Multiple factors led to Mahagathbandhan’s miserable failure in the state.

 

The BJP’s major dent into non-Yadav OBC and non-Jatav Dalit voters, coupled with the Mahagathbandhan’s failure to provide “chemistry” resulted in the Mahagathbandhan’s defeat in the Lok Sabha elections in Uttar Pradesh. Also, the Jat community, which has traditionally been with the Rashtriya Lok Dal (RLD), has almost dumped it, and gone almost completely with the BJP.

Before the Lok Sabha elections, arch rivals Samajwadi Party (SP), Bahujan Samaj Party (BSP) and Rashtriya Lok Dal (RLD) forged the alliance, which was branded as the Mahagathbandhan (MGB). However, following the dismal performance of the MGB, BSP chief Mayawati announced walking out of the alliance (for now). She said that her party would not contest the coming bypolls with SP. The collapse of the alliance put a question mark over the credibility and longevity of such alliances. According to a post-poll study conducted by the CSDS-Lokniti, about 23% Yadav voters voted for the BJP, and about 80% Kurmi and Koeri voters went with BJP. Similarly, 72% of other OBC voters preferred BJP, which led to its impressive performance. The BJP got 62 out of UP’s 80 seats, while its alliance partner Apna Dal got two. Vote percentage share of BJP was 49.56%, SP 17.96%, BSP 19.26%, RLD 1.67% and Congress 6.31%.

Similarly, while the MGB got votes of 75% Jatavs, 48% of non-Jatav Dalit voters voted for the BJP and 42% of them for the MGB. As per the study, 8% of Muslim voters supported BJP. The study was conducted by Mirza Asmer Beg, Professor of Political Science at the Aligarh Muslim University, Shashikant Pandey, Professor of Political Science at Babasaheb Bhimrao Ambedkar University, and Sudhir Kare, Associate Professor (Retired) DAV College, Azamgarh.

Jats, interestingly, who have been voting for the RLD traditionally, have drifted away from it. As per the study, most of them did not vote for the RLD. The study says about 91% Jat voters supported the BJP in the elections.

Speaking to this newspaper, Professor Beg said: “The alliance between the SP and BSP was opportunist. They just thought that arithmetic will be sufficient to win the elections, but they failed to realise that Prime Minister Narendra Modi had the chemistry which overtook the arithmetic. However, between the two, it was Mayawati who benefited more from the alliance. Her party got 10 from zero, while Akhilesh Yadav’s SP tally remained at 5, which was there in 2014.”

Explaining further, he said this lack of chemistry was the reason for MGB’s defeat in Bihar as well. “In 2015 Assembly elections, JDU and RJD forged an alliance which added to their arithmetic. But at that time, Nitish Kumar’s track record of good governance and Lalu Prasa Yadav’s charisma added chemistry to it and, therefore, the MGB came out victorious. Such a chemistry was missing in Uttar Pradesh,” Professor Beg said.

On Mayawati’s allegations that SP votes did not transfer to BSP, Professor Shashikant Pandey said: “Both were beneficiaries of the alliance to some extent. But there are multiple reasons for the defeat. Though the alliance was sealed at the top level, it could not percolate down to the ground level. We feel that it was not an unnatural alliance. There is a point of convergence for the two parties. Both are based on the social justice plank. But the casual and sudden manner in which the alliance was worked out, went against it. Had the alliance been sealed about a year ago, their performance could have been better.”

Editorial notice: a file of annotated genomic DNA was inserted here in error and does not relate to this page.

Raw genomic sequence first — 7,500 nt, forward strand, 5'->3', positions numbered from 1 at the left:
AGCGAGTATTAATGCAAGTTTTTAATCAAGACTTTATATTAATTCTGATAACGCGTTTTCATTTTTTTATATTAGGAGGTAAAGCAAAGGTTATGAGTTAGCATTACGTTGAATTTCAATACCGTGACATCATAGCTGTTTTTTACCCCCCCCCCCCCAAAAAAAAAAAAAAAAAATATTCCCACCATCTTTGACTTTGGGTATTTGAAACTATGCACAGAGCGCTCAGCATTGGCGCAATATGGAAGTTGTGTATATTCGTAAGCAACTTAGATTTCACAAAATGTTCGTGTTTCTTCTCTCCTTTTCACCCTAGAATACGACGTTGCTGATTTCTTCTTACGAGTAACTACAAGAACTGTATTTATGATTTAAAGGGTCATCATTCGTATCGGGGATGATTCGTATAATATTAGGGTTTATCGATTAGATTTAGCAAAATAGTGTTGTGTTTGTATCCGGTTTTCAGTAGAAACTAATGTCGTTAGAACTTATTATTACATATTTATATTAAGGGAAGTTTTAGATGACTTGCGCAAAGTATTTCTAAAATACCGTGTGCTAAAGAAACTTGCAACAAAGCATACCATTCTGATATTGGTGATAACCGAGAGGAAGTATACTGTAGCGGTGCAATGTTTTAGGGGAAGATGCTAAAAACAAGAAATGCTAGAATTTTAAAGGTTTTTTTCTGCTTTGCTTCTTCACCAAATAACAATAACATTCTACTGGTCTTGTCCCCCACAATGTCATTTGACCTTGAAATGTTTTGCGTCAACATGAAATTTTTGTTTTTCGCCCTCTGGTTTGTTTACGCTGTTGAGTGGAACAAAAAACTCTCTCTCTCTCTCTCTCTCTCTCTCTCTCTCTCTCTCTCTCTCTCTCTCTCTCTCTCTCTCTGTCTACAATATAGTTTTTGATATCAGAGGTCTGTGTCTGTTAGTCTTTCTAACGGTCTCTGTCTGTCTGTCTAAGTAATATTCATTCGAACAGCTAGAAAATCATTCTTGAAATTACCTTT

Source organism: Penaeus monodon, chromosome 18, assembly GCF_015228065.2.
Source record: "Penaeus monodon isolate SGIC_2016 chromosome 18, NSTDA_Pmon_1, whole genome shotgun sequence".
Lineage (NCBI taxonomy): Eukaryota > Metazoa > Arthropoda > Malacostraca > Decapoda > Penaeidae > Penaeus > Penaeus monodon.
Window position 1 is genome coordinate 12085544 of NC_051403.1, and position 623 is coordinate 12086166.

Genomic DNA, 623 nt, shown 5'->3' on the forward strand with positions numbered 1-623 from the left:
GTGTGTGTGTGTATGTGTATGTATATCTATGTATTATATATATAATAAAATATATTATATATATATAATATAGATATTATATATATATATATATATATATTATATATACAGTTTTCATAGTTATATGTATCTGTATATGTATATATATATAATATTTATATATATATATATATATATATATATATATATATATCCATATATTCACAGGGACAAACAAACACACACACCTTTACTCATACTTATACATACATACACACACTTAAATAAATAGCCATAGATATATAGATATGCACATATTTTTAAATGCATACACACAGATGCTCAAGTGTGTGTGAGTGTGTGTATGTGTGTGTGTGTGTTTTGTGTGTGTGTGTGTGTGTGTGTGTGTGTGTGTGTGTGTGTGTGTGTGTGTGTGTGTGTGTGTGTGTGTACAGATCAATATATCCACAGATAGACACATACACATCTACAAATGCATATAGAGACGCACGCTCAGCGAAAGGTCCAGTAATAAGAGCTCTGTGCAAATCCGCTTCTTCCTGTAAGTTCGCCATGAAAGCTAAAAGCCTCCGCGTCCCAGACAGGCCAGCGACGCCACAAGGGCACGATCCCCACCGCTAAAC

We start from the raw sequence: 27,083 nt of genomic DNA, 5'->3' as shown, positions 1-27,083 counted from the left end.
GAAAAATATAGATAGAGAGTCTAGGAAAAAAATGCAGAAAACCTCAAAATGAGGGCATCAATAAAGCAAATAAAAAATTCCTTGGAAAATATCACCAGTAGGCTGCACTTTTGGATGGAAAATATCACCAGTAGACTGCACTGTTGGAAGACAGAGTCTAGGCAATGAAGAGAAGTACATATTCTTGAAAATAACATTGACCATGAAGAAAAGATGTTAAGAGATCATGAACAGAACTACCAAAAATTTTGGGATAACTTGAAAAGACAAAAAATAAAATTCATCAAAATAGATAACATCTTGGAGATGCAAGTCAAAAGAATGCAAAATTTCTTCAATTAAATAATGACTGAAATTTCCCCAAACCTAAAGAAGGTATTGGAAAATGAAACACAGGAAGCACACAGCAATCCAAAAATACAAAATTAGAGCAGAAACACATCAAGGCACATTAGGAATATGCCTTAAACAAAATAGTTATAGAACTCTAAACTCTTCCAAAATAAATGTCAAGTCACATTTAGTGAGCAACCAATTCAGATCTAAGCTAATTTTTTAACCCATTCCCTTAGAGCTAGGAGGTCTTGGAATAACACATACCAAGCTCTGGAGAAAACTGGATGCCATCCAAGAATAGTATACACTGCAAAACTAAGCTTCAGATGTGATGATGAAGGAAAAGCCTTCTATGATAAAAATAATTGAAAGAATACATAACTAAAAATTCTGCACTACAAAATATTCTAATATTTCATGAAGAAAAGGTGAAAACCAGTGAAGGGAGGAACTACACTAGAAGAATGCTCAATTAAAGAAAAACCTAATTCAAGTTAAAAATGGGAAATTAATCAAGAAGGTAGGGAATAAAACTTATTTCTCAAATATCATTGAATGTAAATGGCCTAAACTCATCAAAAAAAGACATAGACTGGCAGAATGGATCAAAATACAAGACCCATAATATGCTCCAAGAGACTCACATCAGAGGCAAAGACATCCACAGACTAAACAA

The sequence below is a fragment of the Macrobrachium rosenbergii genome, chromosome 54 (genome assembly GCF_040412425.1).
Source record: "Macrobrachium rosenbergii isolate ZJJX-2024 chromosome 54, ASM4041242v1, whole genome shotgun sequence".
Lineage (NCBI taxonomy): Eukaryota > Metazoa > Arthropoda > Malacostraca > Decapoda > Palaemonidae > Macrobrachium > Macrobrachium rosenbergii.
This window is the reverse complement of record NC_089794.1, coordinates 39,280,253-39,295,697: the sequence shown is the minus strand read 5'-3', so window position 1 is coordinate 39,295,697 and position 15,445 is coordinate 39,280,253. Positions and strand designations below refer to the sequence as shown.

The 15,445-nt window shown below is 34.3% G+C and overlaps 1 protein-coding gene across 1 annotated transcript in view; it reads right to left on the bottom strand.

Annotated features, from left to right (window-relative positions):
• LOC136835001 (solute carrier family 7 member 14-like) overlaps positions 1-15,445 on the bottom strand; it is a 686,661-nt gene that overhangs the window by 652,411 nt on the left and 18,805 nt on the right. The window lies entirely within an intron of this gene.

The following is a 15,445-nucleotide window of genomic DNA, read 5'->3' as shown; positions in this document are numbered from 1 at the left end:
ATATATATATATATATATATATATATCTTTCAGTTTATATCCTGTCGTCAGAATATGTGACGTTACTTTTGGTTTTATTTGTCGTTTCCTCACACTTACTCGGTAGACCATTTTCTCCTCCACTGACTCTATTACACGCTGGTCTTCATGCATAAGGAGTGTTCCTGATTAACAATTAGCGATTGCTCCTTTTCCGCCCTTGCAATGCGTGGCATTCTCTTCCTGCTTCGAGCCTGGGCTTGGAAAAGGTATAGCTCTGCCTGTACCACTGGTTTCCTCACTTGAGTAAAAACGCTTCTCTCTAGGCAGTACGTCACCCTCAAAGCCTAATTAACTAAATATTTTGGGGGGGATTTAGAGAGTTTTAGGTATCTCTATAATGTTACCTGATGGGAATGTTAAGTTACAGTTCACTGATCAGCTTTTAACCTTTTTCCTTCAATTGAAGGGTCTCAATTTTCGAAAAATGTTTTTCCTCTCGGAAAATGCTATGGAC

He added that while the two parties thought that they would win the elections by just announcing the alliance, they did not work on the ground to ensure transfer of votes. “In contrast, the BJP was doing micromanagement at the ground level. Its cadre was meeting voters at the booth level. This kind of micromanagement was missing in the MGB. There was one more interesting thing during the study. We found that the BJP voters were enthusiastic about voting for the party, which was not the case with MGB or Congress voters.”

The MGB was formed in the hope that SP and BSP, the two major parties of the alliance, will ensure the transfer of their traditional voters to each other in their corresponding seats. And this hope was not unfounded. They had done the experiment in byelections in Gorakhpur, Phulpur and Kairana a few months ago, and it clicked, but not in the Lok Sabha elections.

The consolidation of Yadav voters, who have traditionally been with the SP, was not as strong as it should have been. Only 60% of them voted for the MGB, down from 75% in the last Assembly elections when SP had alliance with the Congress. The study, however, says that the BSP was able to hold on to its core Jatav voters, but could not get support of non-Jatav dalit votes for the MGB.

As for Muslim votes, these went to MGB in a big way (73%), but at the same time, about 14% of them voted for Congress. This shows a clear division of Muslim votes.

Therefore, there was massive consolidation of upper castes, Kurmis and Koeris, non-Yadav OBs, non-Jatavs, which was more than the consolidation of Yadavs, Jatavs and Muslims.

The study also highlights the popularity of Narendra Modi, which helped BJP consolidate its vote share. Though there were local issues, it probably did not matter and people voted keeping in mind that it was a national election. The study says BJP got 12% votes due to the Modi factor alone. It says that the MGB, as well as the Congress, failed to give an alternative narrative. Though they raised issues of unemployment, farmers’ distress, demonetisation, GST etc, they could not offer a credible alternative. Their election campaign was negative and centred around the call to remove Modi from power.

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